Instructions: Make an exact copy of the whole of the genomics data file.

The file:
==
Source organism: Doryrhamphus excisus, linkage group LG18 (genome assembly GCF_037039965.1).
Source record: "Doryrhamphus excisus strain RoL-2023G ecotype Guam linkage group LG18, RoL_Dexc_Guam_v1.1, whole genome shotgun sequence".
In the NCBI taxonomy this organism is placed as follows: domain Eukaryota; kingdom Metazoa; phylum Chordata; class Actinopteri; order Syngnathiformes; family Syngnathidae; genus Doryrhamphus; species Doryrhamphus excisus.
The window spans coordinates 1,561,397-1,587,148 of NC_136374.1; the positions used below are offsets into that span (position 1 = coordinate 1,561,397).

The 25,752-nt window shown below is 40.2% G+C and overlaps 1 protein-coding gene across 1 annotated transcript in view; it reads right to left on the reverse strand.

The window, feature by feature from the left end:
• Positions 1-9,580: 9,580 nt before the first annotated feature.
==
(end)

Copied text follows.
Source organism: Doryrhamphus excisus, linkage group LG18 (genome assembly GCF_037039965.1).
Source record: "Doryrhamphus excisus strain RoL-2023G ecotype Guam linkage group LG18, RoL_Dexc_Guam_v1.1, whole genome shotgun sequence".
In the NCBI taxonomy this organism is placed as follows: domain Eukaryota; kingdom Metazoa; phylum Chordata; class Actinopteri; order Syngnathiformes; family Syngnathidae; genus Doryrhamphus; species Doryrhamphus excisus.
The window spans coordinates 1,561,397-1,587,148 of NC_136374.1; the positions used below are offsets into that span (position 1 = coordinate 1,561,397).

The 25,752-nt window shown below is 40.2% G+C and overlaps 1 protein-coding gene across 1 annotated transcript in view; it reads right to left on the reverse strand.

The window, feature by feature from the left end:
• Positions 1-9,580: 9,580 nt before the first annotated feature.